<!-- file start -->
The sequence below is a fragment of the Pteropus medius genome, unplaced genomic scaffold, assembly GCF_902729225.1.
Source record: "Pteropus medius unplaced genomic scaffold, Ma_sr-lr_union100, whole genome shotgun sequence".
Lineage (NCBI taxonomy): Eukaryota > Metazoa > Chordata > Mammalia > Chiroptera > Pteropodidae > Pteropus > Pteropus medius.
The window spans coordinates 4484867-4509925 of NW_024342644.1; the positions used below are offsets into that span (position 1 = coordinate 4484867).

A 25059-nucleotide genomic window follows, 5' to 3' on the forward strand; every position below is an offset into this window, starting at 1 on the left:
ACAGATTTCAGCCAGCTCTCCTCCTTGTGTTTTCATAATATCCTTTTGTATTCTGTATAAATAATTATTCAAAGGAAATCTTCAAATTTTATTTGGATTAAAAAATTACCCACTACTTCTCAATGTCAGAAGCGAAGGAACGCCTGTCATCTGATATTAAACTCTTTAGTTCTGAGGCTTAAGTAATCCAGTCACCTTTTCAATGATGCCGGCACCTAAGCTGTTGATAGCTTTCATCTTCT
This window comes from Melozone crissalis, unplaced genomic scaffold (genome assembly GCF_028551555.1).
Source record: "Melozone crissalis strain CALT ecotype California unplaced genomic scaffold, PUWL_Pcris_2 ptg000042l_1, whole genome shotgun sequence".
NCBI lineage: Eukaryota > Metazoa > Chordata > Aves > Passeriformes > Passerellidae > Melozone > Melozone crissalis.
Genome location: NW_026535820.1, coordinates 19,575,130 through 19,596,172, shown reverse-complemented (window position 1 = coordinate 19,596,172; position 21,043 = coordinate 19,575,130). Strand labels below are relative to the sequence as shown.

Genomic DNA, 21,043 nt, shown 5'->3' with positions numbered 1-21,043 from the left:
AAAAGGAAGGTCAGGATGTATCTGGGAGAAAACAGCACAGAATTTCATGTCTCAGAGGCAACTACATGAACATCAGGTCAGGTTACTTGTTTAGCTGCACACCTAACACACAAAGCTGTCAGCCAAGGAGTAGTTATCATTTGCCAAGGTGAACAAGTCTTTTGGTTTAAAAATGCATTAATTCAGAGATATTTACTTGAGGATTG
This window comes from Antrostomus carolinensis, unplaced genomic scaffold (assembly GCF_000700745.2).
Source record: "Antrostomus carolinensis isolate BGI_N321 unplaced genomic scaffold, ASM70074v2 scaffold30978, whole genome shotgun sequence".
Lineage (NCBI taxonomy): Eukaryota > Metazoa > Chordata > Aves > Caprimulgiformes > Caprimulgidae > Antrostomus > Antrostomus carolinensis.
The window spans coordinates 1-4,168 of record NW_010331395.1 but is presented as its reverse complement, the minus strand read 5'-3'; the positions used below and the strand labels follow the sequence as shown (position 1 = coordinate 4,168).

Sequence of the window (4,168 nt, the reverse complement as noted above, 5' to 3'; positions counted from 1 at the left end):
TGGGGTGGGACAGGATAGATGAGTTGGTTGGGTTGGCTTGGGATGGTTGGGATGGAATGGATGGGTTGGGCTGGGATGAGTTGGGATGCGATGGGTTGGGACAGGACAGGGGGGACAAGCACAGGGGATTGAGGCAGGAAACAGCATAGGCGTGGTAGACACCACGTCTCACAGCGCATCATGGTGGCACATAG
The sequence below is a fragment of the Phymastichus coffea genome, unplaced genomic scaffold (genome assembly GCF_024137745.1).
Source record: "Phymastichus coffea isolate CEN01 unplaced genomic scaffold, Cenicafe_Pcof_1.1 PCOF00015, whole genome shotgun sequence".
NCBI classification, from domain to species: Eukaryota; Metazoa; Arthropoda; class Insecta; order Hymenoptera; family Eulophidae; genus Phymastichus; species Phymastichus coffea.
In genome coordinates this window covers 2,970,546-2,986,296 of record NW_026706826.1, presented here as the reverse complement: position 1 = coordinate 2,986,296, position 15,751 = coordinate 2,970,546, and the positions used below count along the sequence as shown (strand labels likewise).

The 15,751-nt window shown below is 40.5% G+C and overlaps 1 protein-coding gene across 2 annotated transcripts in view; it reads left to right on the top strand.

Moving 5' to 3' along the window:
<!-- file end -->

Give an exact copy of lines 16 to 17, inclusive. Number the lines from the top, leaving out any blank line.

The window spans coordinates 1-4,168 of record NW_010331395.1 but is presented as its reverse complement, the minus strand read 5'-3'; the positions used below and the strand labels follow the sequence as shown (position 1 = coordinate 4,168).

Sequence of the window (4,168 nt, the reverse complement as noted above, 5' to 3'; positions counted from 1 at the left end):